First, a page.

Conveying Emotion in Scenes

Writing emotion in a scene is crucial. It’s the only way a reader can truly connect Angerwith a character. In most cases, it’s the best way to determine whether a novel is great and will succeed. For writers, sometimes it’s extremely difficult to capture the right emotion, and level, in a critical scene.

Like a particular chapter I’m writing in my latest WIP. To be honest, I’m stuck. I can’t capture the right emotion in words and stick it on the page. And perhaps it’s because my inner conscience is telling me the scene isn’t going the right way and I need to steer it in a different direction entirely.

But I remember a scene in another manuscript I wrote where I pulled anger from one very vivid memory stuck in my mind. Which is what I think most great writers do. They use some of their experiences to portray emotion.

And anytime I need to write a scene full of pure anger, I go back to that one memory. It’s a very personal memory that took several years to get over, but I remember it so vividly that it’s easy for me to pull from. The time I was the most enraged I’d ever been (even to this day) and relive it in my mind. Needless to say, I can’t be near anyone when I do this, because it puts me in a very bad mood. But I pull from the emotions and write what comes to me through the character.never_wrong_a_writer_tshirt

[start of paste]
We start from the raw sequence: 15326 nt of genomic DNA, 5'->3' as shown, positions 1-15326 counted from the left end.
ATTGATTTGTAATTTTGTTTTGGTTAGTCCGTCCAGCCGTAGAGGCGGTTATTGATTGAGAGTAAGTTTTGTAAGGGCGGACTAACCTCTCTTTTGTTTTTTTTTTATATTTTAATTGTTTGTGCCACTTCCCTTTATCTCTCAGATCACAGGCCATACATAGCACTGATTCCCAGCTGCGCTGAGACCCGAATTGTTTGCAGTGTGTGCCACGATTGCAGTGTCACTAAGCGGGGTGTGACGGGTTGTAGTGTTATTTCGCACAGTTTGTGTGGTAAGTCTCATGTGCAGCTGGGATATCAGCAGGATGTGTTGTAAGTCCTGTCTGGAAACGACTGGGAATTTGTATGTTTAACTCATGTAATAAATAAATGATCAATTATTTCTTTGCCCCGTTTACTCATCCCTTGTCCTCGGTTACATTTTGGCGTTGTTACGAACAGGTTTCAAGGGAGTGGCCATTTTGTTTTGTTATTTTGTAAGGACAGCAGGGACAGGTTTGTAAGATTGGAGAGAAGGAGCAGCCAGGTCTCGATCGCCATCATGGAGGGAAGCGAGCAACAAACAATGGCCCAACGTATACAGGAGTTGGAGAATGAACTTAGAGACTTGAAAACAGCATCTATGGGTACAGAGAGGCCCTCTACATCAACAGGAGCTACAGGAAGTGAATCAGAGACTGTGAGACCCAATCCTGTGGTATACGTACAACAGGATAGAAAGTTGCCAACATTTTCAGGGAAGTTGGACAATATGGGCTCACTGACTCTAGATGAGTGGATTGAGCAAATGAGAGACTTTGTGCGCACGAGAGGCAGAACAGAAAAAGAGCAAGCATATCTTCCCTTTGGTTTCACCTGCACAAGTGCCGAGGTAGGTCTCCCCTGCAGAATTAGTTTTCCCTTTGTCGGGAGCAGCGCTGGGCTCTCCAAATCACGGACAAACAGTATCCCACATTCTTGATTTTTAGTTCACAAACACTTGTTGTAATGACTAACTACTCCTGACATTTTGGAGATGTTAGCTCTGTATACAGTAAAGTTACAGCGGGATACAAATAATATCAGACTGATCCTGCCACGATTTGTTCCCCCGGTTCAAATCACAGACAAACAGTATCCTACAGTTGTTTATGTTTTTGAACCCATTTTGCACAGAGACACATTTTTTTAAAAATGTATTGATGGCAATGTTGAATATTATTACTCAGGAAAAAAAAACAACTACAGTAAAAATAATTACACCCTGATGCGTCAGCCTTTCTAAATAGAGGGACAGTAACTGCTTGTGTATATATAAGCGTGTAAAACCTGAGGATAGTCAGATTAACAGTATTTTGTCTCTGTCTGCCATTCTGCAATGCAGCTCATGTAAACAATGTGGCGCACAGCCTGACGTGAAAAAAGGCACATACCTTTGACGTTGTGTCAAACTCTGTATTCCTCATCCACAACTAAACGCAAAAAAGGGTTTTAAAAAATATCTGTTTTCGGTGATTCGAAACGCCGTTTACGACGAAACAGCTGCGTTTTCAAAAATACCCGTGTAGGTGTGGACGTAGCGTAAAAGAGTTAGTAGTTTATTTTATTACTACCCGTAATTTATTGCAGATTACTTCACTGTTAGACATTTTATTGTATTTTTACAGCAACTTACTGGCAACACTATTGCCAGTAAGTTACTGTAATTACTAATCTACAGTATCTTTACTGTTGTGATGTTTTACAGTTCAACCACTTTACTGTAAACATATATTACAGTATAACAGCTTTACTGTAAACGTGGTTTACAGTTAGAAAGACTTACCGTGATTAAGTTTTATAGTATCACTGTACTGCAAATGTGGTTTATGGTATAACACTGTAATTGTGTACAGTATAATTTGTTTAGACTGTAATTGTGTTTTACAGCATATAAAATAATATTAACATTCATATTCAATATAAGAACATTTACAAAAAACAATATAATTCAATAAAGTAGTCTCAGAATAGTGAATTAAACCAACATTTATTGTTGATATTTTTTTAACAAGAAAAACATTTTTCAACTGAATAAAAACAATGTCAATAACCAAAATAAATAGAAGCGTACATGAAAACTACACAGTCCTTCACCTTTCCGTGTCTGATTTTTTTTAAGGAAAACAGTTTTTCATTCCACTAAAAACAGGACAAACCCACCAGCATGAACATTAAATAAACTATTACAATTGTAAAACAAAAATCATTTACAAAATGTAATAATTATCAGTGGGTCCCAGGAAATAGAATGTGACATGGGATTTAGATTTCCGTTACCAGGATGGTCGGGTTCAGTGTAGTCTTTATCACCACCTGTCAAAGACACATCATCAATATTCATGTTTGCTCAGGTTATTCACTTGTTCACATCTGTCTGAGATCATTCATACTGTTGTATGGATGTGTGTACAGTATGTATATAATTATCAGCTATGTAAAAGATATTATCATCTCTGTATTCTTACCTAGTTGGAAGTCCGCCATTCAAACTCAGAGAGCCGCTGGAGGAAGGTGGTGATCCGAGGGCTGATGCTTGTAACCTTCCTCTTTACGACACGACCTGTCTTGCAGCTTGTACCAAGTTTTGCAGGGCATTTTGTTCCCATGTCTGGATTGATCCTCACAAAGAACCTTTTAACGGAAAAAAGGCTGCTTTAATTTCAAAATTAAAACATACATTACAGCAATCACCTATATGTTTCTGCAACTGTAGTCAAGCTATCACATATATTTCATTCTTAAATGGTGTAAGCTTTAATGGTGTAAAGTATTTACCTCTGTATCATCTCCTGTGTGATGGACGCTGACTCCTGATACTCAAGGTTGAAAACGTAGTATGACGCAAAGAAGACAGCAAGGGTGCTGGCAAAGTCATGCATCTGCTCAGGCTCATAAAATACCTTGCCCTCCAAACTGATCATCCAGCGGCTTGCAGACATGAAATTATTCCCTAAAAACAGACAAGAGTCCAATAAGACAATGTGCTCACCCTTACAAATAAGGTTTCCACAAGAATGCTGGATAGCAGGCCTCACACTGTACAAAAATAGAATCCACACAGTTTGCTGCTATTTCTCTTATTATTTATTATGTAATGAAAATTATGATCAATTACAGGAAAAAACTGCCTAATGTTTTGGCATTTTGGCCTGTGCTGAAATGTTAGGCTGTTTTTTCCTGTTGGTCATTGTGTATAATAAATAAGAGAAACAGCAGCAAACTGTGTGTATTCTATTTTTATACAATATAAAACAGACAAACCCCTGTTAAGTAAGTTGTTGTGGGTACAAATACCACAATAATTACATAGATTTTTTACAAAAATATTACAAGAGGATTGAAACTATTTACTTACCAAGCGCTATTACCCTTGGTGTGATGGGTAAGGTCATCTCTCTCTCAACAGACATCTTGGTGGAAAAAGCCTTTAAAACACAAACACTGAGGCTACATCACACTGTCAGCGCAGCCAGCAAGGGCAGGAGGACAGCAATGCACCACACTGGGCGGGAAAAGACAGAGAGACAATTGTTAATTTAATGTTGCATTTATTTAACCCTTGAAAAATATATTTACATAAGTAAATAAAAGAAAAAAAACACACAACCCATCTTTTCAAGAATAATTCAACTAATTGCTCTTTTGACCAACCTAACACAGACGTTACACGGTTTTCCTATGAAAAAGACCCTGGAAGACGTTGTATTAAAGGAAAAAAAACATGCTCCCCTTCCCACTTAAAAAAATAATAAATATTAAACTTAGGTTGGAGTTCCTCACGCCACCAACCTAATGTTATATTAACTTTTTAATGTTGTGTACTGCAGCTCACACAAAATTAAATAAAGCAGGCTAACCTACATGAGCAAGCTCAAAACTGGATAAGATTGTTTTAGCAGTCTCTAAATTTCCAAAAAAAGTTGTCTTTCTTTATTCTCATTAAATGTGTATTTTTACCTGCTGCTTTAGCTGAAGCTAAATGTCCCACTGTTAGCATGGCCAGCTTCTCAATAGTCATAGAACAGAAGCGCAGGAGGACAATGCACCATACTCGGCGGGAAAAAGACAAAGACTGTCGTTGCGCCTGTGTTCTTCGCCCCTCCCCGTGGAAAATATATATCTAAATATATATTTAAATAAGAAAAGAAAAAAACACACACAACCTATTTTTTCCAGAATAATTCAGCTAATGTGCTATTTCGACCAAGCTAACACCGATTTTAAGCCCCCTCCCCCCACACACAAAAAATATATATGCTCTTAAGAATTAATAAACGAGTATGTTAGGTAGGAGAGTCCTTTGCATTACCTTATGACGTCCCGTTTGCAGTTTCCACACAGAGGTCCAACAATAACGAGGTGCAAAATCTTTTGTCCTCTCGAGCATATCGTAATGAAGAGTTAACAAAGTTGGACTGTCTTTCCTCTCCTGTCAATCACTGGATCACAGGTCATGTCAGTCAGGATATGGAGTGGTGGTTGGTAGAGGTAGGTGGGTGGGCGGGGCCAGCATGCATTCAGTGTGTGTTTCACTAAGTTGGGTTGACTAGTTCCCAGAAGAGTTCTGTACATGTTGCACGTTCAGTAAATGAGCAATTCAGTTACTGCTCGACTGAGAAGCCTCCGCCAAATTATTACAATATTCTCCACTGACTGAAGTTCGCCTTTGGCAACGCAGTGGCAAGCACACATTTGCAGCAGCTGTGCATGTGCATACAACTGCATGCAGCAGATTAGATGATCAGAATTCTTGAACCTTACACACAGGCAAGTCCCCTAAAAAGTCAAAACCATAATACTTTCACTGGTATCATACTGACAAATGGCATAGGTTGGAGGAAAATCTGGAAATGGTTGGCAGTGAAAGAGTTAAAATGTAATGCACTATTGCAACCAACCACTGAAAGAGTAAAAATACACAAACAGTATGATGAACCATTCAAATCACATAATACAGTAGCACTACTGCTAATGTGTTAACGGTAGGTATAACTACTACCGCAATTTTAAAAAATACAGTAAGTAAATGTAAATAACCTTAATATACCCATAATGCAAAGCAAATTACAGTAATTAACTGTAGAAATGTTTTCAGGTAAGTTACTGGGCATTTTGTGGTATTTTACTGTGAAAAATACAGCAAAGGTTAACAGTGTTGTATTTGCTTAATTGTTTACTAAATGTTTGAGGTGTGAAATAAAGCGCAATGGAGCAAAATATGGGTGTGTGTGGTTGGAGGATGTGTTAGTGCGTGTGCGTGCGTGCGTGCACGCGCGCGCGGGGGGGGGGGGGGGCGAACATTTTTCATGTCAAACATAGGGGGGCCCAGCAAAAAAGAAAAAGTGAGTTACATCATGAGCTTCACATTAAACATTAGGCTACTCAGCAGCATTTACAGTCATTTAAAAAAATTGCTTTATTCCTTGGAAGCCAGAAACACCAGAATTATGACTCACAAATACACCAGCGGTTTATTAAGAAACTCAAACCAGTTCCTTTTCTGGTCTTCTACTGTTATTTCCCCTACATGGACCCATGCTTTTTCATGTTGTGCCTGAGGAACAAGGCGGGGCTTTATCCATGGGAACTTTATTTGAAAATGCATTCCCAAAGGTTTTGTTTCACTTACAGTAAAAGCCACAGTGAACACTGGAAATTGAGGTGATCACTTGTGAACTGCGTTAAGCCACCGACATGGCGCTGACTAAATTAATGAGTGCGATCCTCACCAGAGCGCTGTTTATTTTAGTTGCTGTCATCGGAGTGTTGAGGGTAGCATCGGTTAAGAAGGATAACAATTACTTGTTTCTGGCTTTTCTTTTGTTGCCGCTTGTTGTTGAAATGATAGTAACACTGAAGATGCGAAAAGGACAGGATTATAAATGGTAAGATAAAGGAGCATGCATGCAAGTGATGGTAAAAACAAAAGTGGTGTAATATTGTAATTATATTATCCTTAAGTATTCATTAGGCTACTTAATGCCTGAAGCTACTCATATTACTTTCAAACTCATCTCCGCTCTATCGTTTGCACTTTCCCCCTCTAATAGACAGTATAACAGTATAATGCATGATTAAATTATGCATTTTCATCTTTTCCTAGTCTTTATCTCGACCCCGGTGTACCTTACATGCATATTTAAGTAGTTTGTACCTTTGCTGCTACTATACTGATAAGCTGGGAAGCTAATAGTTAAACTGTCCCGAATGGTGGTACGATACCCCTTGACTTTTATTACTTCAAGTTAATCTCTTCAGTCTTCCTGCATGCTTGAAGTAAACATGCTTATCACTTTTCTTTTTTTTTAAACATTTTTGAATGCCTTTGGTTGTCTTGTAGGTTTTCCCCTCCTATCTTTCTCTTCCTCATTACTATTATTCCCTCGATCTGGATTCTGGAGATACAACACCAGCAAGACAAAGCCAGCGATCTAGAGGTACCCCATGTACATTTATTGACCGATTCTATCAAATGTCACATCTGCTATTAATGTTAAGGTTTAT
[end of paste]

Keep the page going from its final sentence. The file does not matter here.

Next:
Obviously, the scene may require tweaking afterwards, but it’s the main way I can make sure the emotion is there.

Writers: what do you do to invoke the right level of emotion in a scene? Do you remember the moment in your life that you were the most enraged or the most hurt? Does it help to pull from those memories, or just piss you off more?


2 thoughts on “Conveying Emotion in Scenes

  1. Susie .. what a great topic! I def. draw from experiences too and I also try and focus on the physicality of the scene, like the small body responses or sights and sounds around the character that mirror the mood. Using sentence lenth to speed up and slow down is another trick that helps, but writing emotion is so hard to do and not come across as cheesy or overly emotional.

  2. You ARE really great at conveying emotion. For me, I have to jot down a few notes about how I’m feeling while I’m living it (for example, when Katie died last summer and I was a mess for weeks after, I journaled about how much of a mess I was). And yes, the feelings do linger afterwards, but as writers we are in the emotional conveyance business, so it’s an occupational hazard.

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